In the book A Separate Peace by John Knowles, one of the main themes is the effects of realism, idealism, and isolationism on Brinker, Phineas, and Gene. Though not everyone can be described using one of these approaches to life, the approaches completely conform to these characters to create one realist, one idealist, and one isolationist; thereby providing the foundation of the novel.
The realist is Brinker. Brinker’s realism takes on a very morbid quality after Gene decides not to enlist with him, do to Phineas’s return to Devon. Brinker still sees everything the way it is, but begins to think that the way it is, is bad.
On page 122, he is quoted as saying, “Frankly, I just don’t see anything to celebrate, winter or spring or anything else.” Brinker will scrutinize any incident until he finds a dark side to it, because, in his mind, at least one side of everything is a dark side. Already we have the footing for our climax.
Phineas (Finny) is the idealist. Like Brinker, Finny’s approach experiences a grim metamorphosis. Before his accident, Finny sees the world as a glorious playing field and life as a never-ending game. After his accident; however, Finny begins to view the world through the eyes of a paranoid old man who is always seeing something covert in everything. On page 106, Finny even goes as far as to ask Gene, “Do you really think that the United States of America is in a state of war with Nazi Germany and Imperial Japan?” This outlook is a mental facade that only succeeds in setting Finny up for a harder fall. Finally, there is the isolationist, Gene.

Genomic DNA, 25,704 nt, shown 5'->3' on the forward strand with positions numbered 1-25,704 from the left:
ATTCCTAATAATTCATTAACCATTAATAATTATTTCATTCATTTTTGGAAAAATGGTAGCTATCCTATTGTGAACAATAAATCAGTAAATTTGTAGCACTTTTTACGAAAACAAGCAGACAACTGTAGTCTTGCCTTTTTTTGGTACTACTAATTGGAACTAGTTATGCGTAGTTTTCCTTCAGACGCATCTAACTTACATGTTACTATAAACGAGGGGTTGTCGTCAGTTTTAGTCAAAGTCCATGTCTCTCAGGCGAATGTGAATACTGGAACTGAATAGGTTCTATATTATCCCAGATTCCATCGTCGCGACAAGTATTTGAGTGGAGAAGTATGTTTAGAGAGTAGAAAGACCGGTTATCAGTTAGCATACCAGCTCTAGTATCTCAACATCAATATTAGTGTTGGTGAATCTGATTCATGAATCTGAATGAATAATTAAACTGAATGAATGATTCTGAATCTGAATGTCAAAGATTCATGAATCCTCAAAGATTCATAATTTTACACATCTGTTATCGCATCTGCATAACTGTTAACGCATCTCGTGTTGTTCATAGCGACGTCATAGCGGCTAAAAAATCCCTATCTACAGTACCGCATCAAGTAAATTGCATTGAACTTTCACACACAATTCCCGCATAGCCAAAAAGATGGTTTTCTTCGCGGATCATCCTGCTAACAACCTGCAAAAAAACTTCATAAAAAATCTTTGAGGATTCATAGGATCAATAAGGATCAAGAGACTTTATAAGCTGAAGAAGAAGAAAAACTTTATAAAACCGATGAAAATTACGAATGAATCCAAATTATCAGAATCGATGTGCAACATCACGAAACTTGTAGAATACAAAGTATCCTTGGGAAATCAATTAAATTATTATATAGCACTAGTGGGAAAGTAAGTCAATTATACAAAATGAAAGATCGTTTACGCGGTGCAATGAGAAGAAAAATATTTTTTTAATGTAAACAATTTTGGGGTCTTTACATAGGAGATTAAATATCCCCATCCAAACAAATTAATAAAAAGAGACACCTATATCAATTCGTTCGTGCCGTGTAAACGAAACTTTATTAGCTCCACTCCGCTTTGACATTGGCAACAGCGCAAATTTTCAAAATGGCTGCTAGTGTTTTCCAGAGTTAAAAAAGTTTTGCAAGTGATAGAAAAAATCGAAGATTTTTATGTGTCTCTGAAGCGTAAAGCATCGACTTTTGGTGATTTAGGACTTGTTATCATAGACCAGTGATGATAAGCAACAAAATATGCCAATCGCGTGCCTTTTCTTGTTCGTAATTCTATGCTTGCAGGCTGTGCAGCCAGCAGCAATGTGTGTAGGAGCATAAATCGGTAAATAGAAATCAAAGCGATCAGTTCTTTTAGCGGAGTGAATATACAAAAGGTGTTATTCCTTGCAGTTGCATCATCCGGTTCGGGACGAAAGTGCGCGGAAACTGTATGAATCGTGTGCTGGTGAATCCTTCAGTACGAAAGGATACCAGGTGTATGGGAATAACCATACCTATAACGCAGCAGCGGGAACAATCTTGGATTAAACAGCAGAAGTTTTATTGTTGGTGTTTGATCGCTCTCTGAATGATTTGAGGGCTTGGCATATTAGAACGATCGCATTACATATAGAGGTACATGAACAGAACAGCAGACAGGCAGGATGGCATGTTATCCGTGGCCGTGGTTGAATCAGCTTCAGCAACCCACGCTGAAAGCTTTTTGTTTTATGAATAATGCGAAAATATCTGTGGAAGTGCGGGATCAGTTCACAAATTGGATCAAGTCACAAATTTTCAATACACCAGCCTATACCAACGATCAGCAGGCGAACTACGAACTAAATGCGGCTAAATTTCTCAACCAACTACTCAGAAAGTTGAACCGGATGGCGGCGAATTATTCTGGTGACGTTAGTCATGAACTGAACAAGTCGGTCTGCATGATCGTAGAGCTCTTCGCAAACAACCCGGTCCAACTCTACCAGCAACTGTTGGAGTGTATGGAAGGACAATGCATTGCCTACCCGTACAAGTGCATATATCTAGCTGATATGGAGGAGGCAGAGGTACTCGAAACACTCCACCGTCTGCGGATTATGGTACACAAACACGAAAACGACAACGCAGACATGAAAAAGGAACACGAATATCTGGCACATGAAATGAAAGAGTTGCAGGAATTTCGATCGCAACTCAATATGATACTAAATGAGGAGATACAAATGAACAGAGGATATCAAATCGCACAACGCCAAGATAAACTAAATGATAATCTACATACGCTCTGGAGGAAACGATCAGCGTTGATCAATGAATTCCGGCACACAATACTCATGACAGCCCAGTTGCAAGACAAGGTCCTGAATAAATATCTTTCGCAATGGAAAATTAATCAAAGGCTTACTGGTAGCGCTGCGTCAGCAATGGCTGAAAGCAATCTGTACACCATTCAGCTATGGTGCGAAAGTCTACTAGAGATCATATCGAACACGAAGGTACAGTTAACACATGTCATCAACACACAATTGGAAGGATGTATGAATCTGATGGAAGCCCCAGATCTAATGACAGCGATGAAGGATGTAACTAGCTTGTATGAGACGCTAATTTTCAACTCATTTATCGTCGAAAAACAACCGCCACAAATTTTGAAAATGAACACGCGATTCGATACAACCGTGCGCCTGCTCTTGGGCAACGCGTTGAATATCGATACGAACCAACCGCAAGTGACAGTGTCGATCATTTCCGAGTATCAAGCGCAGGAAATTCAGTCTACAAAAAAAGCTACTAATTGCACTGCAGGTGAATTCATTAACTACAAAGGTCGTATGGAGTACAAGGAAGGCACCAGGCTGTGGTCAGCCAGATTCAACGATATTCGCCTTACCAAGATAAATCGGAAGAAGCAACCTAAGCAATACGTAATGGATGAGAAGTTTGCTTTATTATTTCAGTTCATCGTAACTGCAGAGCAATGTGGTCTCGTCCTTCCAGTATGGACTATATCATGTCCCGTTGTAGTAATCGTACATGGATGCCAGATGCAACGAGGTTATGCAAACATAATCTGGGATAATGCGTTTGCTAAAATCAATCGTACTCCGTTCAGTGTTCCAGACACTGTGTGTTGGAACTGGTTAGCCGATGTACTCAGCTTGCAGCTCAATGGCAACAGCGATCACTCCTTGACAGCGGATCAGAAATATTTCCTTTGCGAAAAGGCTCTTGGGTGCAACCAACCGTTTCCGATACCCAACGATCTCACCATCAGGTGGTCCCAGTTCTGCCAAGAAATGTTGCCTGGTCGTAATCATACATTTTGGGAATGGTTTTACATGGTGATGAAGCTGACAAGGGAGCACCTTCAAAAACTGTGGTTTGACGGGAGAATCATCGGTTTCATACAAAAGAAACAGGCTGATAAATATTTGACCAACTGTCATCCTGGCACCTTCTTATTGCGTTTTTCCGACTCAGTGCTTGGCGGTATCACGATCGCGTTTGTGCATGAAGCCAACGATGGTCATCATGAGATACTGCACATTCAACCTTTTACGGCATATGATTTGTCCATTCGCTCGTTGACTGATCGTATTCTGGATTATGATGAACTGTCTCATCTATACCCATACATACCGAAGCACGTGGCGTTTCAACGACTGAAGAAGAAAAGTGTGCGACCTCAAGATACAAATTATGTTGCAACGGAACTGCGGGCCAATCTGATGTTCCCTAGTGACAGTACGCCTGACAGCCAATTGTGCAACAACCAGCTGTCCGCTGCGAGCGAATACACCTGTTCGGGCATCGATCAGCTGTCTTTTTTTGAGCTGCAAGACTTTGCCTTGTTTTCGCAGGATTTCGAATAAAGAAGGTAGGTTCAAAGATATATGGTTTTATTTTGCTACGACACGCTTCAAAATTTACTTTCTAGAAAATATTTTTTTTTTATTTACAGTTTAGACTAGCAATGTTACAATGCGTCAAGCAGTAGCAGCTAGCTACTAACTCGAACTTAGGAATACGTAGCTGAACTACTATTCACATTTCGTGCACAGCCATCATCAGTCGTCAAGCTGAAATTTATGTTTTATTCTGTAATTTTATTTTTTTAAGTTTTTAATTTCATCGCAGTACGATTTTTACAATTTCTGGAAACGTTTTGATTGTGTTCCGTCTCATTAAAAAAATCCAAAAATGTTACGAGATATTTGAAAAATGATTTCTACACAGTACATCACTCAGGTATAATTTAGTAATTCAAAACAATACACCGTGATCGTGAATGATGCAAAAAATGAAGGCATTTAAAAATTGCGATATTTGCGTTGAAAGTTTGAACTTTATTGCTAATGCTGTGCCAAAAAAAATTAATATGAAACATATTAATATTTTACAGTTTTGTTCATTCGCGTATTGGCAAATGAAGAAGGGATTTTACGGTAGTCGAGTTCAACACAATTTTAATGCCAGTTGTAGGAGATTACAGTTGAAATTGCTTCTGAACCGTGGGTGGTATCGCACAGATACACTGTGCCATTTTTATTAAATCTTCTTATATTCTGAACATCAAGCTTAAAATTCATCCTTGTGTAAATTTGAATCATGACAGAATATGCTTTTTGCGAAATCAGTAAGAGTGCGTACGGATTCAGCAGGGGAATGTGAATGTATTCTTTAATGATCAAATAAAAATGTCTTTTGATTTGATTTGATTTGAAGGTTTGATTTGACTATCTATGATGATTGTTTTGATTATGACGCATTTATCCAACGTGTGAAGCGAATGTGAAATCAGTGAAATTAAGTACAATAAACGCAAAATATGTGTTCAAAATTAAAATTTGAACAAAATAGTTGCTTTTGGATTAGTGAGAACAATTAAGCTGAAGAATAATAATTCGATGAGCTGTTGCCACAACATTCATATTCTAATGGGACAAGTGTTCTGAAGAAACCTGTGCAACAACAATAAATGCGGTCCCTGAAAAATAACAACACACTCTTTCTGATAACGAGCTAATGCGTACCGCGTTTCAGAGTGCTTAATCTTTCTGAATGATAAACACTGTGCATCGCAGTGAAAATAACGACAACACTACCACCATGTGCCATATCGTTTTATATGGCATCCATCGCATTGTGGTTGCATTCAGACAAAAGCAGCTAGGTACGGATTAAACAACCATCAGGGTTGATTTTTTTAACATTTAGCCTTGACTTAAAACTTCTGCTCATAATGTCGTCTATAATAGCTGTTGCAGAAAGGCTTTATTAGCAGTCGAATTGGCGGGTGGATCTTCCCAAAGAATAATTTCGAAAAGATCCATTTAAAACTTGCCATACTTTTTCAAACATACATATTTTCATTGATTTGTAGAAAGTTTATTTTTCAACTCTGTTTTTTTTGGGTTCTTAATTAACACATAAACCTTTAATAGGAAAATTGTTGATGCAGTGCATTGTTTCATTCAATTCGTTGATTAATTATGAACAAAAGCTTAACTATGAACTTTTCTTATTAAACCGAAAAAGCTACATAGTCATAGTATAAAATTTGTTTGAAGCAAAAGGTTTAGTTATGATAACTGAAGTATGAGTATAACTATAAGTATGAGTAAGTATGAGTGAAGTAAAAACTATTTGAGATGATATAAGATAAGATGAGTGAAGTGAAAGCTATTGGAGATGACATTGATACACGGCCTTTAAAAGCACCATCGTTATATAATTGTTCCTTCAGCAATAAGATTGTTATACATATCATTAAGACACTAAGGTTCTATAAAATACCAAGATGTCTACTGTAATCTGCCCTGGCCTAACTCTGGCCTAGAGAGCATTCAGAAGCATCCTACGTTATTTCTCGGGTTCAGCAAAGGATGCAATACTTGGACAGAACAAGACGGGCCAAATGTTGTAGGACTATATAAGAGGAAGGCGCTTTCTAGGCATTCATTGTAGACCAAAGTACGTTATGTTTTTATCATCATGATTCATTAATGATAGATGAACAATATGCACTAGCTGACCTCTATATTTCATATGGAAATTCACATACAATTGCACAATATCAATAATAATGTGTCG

Gene’s approach is austere from the beginning. It is Gene who generates the dark change in the others. Gene looks for danger in everything he is emotionally close to. When he finds danger, he ostracizes himself from whatever it is that is posing a threat to him. If he can not find danger, as with Finny, he creates it. On page 45 he strives so hard to create danger in Finny that he falsely concludes that, “Finny had deliberately set out to wreck my studies.” This creates the story’s main conflict and brings about Gene’s spontaneous act of pure evil that haunts him and the reader throughout the remainder of the book.
These characters and these approaches to life fit together like the pieces of a jigsaw puzzle to create an intriguing heart wrenching tragedy about friendship, war, and loss. These pieces did not just happen to fall into place. The author knew exactly what he was doing when he assigned these traits to these characters. He was building the destruction of a separate peace.
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